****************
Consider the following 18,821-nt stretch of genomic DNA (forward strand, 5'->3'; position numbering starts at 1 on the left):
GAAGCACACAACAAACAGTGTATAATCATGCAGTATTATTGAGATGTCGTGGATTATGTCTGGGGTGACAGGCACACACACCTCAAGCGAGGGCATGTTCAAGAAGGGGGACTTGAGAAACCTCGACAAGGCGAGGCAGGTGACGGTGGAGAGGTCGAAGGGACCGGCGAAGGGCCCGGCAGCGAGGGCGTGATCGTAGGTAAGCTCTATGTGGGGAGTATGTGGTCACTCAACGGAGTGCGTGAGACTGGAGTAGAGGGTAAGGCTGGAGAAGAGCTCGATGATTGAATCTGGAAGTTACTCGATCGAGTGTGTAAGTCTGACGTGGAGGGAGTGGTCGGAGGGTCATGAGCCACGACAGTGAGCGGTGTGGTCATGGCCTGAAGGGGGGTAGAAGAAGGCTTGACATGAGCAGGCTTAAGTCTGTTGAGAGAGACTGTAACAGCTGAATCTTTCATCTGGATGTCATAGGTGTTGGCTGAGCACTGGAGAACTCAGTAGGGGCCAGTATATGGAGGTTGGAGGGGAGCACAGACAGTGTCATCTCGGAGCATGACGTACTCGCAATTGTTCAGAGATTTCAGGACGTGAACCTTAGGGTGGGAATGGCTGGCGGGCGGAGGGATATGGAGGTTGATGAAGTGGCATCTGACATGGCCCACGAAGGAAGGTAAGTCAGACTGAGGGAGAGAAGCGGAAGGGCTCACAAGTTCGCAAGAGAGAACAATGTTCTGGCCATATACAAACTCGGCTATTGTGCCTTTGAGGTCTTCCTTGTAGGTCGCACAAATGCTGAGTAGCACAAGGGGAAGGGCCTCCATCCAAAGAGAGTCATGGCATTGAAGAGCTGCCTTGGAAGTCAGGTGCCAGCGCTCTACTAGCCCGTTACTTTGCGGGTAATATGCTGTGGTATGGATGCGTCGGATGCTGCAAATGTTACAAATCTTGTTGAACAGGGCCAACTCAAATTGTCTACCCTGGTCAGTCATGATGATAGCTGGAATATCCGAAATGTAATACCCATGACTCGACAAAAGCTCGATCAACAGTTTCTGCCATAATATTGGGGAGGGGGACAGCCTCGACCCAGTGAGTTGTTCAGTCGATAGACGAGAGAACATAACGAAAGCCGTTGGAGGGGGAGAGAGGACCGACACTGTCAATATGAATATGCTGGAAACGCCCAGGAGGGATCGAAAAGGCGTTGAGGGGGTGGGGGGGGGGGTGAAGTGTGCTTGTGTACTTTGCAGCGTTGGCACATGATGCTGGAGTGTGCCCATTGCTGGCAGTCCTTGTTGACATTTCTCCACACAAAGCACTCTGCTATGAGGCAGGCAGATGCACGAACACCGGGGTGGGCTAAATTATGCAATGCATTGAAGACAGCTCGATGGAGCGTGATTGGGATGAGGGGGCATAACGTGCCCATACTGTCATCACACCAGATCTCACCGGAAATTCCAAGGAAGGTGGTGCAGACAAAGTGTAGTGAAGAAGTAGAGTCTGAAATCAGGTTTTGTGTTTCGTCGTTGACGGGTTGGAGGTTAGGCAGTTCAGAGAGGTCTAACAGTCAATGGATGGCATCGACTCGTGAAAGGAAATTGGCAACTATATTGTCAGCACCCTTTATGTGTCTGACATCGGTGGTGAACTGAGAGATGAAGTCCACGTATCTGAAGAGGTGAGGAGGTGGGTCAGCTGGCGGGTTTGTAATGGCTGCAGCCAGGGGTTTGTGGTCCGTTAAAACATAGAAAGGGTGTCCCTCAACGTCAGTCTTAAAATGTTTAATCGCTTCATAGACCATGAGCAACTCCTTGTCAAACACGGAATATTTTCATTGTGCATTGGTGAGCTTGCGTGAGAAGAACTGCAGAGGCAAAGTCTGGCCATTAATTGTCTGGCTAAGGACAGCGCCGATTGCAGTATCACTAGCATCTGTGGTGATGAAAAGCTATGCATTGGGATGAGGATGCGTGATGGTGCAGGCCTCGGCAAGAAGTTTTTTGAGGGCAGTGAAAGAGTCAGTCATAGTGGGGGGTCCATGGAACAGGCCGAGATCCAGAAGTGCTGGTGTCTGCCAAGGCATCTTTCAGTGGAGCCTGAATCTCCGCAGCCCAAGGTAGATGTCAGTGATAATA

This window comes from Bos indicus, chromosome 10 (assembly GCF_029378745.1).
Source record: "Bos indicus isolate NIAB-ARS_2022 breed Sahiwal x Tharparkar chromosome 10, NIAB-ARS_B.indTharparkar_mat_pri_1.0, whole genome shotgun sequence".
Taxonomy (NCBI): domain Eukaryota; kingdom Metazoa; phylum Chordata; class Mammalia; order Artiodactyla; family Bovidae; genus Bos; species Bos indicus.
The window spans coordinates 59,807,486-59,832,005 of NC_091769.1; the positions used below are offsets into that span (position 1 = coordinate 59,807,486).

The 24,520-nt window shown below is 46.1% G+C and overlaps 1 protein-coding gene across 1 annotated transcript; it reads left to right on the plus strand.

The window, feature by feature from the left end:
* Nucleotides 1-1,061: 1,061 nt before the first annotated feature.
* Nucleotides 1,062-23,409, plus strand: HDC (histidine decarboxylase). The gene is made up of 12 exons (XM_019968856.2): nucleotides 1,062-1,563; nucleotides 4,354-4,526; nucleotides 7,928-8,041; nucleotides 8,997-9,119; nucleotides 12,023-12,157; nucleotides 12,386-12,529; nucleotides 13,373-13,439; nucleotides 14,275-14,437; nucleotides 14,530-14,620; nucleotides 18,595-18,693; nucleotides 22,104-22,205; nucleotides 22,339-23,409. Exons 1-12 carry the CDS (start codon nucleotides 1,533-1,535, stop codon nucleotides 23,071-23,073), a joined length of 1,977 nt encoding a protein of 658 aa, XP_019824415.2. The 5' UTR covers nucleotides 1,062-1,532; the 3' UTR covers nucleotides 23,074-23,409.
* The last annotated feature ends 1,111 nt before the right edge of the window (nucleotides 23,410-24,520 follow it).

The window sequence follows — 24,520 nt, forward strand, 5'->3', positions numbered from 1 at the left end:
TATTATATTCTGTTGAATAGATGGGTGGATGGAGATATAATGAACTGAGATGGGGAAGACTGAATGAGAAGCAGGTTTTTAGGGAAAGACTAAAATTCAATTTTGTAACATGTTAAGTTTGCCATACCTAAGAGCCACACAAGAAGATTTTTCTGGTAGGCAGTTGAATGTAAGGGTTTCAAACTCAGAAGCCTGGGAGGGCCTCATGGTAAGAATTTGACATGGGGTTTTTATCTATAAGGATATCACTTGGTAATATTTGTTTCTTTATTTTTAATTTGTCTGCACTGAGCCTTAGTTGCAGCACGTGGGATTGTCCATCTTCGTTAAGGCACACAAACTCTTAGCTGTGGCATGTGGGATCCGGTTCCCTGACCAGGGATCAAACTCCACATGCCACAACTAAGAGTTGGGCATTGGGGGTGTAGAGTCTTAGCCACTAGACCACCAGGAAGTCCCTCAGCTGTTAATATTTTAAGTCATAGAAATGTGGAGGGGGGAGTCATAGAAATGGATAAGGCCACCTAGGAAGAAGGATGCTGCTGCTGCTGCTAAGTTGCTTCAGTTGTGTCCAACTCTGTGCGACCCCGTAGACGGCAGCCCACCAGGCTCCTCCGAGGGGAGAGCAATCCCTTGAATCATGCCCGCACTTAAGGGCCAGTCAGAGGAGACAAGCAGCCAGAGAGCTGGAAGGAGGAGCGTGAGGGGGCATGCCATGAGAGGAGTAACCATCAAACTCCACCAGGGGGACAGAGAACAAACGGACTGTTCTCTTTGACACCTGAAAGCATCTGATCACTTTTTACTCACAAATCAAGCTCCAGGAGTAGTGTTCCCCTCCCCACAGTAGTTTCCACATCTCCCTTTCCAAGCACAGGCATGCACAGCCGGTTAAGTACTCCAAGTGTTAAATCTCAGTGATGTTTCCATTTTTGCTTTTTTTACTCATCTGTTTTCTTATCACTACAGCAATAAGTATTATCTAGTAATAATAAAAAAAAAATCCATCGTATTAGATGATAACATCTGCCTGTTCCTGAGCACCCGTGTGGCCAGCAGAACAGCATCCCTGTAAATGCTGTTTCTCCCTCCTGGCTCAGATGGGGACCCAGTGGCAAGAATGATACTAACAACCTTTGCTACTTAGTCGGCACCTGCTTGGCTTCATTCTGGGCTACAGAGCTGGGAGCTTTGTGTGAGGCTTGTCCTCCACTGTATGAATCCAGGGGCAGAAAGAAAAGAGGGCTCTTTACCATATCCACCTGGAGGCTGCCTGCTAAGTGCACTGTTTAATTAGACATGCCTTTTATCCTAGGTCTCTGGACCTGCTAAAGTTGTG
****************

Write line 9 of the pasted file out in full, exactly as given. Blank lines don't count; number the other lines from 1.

* Nucleotides 1-1,061: 1,061 nt before the first annotated feature.